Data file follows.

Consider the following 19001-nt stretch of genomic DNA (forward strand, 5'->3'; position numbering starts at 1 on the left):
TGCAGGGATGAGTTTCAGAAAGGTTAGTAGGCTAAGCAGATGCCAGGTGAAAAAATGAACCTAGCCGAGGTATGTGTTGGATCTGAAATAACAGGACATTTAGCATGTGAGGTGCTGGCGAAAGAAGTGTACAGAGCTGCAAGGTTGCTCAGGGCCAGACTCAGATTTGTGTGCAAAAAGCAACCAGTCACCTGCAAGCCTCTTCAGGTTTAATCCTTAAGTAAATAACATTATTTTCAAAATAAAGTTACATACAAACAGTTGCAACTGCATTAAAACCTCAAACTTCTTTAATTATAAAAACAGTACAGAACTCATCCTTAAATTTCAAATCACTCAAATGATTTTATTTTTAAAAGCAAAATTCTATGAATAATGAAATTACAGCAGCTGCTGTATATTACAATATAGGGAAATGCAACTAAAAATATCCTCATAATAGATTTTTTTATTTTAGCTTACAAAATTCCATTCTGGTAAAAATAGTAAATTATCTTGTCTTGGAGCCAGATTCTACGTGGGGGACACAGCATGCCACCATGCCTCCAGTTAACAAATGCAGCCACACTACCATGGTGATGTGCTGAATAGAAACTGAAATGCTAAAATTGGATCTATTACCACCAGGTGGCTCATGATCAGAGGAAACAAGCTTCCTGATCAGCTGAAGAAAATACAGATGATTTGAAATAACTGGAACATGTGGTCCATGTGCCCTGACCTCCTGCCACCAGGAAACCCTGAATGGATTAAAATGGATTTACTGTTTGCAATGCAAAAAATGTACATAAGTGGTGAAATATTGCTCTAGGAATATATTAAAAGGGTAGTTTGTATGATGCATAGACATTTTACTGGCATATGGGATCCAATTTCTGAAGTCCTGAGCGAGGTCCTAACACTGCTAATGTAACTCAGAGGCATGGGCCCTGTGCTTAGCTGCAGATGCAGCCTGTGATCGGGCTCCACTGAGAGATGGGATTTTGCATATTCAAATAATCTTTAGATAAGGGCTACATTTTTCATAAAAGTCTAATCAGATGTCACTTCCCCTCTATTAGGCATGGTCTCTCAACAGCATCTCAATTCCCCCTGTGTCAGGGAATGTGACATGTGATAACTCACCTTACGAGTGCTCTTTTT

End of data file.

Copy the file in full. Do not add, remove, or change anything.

Consider the following 19001-nt stretch of genomic DNA (forward strand, 5'->3'; position numbering starts at 1 on the left):
TGCAGGGATGAGTTTCAGAAAGGTTAGTAGGCTAAGCAGATGCCAGGTGAAAAAATGAACCTAGCCGAGGTATGTGTTGGATCTGAAATAACAGGACATTTAGCATGTGAGGTGCTGGCGAAAGAAGTGTACAGAGCTGCAAGGTTGCTCAGGGCCAGACTCAGATTTGTGTGCAAAAAGCAACCAGTCACCTGCAAGCCTCTTCAGGTTTAATCCTTAAGTAAATAACATTATTTTCAAAATAAAGTTACATACAAACAGTTGCAACTGCATTAAAACCTCAAACTTCTTTAATTATAAAAACAGTACAGAACTCATCCTTAAATTTCAAATCACTCAAATGATTTTATTTTTAAAAGCAAAATTCTATGAATAATGAAATTACAGCAGCTGCTGTATATTACAATATAGGGAAATGCAACTAAAAATATCCTCATAATAGATTTTTTTATTTTAGCTTACAAAATTCCATTCTGGTAAAAATAGTAAATTATCTTGTCTTGGAGCCAGATTCTACGTGGGGGACACAGCATGCCACCATGCCTCCAGTTAACAAATGCAGCCACACTACCATGGTGATGTGCTGAATAGAAACTGAAATGCTAAAATTGGATCTATTACCACCAGGTGGCTCATGATCAGAGGAAACAAGCTTCCTGATCAGCTGAAGAAAATACAGATGATTTGAAATAACTGGAACATGTGGTCCATGTGCCCTGACCTCCTGCCACCAGGAAACCCTGAATGGATTAAAATGGATTTACTGTTTGCAATGCAAAAAATGTACATAAGTGGTGAAATATTGCTCTAGGAATATATTAAAAGGGTAGTTTGTATGATGCATAGACATTTTACTGGCATATGGGATCCAATTTCTGAAGTCCTGAGCGAGGTCCTAACACTGCTAATGTAACTCAGAGGCATGGGCCCTGTGCTTAGCTGCAGATGCAGCCTGTGATCGGGCTCCACTGAGAGATGGGATTTTGCATATTCAAATAATCTTTAGATAAGGGCTACATTTTTCATAAAAGTCTAATCAGATGTCACTTCCCCTCTATTAGGCATGGTCTCTCAACAGCATCTCAATTCCCCCTGTGTCAGGGAATGTGACATGTGATAACTCACCTTACGAGTGCTCTTTTT